In various embodiments, coated particles are applied as a hardfacing as a filler in a steel tube. The hardfacing filler materials may further comprise deoxidizer and resin. When the coated particles are applied to drill bits, the coated particles may be dispersed in a matrix of alloy steel welded to the drill bits.

The invention is based, in part, on the determination that the life of a drill bit is related to bit's strength, toughness, and resistance to wear and erosion. For example, a drill bit is also subjected to varying degrees of impact and fatigue loading while drilling through earthen formations of varying hardness. It is important that the bit possesses adequate toughness to withstand such impact and fatigue loading. Additionally, during drilling processes, drilling fluids, often laden with rock cuttings, can cause erosion of the bit body. Thus, it is also important that the matrix body material be sufficiently erosion resistant to withstand degradation caused by the surrounding erosive environment.

In particular, while conventional attempts to improve the wear properties of hardfacing used wide particle size distributions to increase the packing efficiency of the wear resistant carbide particles (by filling smaller carbide particles into the spaces between larger carbide particles resulting in greater carbide-carbide particle contact), the present disclosure is instead directed to techniques for balancing toughness and wear resistance by using narrow particle size distributions. Such narrow size distributions result in better (greater and more uniform) spacing between particles, more even distribution of carbide particles throughout the binder phase, and thus less carbide-carbide particle contact. As used herein, the term “even” distribution simply means that the carbide particles are more uniformly distributed throughout the binder phase when compared with similar prior art samples.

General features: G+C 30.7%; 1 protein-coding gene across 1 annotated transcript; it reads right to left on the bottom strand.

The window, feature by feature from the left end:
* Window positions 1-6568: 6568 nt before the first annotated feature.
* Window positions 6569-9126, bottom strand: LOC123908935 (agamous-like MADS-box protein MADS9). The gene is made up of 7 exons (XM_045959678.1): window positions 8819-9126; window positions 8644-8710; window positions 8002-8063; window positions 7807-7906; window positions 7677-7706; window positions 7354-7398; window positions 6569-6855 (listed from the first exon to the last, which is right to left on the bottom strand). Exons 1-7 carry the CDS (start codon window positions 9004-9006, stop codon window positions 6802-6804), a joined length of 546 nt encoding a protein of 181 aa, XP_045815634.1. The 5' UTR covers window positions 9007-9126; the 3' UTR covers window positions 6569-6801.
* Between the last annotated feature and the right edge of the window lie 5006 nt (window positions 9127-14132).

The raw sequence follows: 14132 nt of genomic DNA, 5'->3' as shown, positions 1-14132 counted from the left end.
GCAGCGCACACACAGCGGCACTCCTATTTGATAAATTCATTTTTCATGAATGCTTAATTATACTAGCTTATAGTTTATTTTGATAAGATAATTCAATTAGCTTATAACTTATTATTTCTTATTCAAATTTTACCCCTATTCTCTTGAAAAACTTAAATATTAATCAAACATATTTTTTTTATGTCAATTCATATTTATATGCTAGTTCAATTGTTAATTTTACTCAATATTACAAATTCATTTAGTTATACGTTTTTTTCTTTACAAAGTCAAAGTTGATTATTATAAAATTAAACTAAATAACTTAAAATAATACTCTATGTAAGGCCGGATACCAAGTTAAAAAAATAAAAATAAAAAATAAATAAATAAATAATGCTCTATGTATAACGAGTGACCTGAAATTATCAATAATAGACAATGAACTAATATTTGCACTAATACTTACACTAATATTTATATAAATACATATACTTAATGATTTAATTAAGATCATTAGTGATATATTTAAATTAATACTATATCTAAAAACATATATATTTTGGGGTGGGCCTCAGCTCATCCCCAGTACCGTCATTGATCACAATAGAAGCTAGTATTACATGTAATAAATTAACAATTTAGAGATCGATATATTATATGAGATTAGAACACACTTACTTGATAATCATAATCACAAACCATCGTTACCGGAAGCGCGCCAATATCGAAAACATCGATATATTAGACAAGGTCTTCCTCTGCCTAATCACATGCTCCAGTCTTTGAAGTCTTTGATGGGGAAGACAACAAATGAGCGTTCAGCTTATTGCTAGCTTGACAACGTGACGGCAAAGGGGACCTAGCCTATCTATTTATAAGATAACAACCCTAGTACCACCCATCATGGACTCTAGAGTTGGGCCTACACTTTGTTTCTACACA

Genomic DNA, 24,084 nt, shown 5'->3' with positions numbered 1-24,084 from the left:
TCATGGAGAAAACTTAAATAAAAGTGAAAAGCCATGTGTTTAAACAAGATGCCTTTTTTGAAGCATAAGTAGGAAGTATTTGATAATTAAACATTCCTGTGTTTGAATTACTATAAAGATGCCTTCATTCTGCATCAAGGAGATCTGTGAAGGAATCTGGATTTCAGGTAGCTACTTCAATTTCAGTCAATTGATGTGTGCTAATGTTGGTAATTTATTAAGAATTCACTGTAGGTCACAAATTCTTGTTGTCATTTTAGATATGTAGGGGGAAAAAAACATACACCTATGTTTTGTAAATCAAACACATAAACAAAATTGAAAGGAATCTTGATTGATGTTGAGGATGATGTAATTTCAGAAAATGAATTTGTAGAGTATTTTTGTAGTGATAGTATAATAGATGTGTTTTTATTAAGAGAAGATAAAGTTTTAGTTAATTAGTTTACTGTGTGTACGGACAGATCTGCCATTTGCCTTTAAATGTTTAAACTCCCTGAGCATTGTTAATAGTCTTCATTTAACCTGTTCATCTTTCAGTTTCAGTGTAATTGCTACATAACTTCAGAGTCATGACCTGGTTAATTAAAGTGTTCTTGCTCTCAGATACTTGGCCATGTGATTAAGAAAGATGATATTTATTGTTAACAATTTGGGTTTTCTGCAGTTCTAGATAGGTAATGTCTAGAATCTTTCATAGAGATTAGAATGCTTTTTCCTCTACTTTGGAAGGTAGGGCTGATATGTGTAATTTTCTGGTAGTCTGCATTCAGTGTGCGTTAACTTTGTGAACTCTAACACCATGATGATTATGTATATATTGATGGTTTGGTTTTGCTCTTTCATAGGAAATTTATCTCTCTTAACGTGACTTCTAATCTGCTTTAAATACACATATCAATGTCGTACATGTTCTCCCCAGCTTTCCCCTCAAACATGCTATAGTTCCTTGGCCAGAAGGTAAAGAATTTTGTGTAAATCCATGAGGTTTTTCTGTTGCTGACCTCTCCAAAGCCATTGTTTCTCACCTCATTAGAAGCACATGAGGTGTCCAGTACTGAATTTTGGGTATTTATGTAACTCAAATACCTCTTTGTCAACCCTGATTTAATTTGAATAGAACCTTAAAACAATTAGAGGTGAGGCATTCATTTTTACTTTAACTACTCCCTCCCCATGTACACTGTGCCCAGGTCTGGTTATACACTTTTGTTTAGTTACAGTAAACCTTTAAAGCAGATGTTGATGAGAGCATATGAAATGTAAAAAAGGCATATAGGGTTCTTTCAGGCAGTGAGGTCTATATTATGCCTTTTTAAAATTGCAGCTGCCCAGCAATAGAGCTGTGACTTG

The relative distribution of carbide particles in the binder phase of the harfacing may be measured using several different methods. For example, the carbide distribution may be discussed in terms of the mean free path, which represents the mean distance between carbide particles. In accordance with embodiments of the present disclosure, an improved mean free path may result from the particle size distributions used in forming hardfacing layers. By using a particle size distribution which results in a larger mean free path (for a given carbide concentration), a more evenly distribution of carbide particles may be obtained.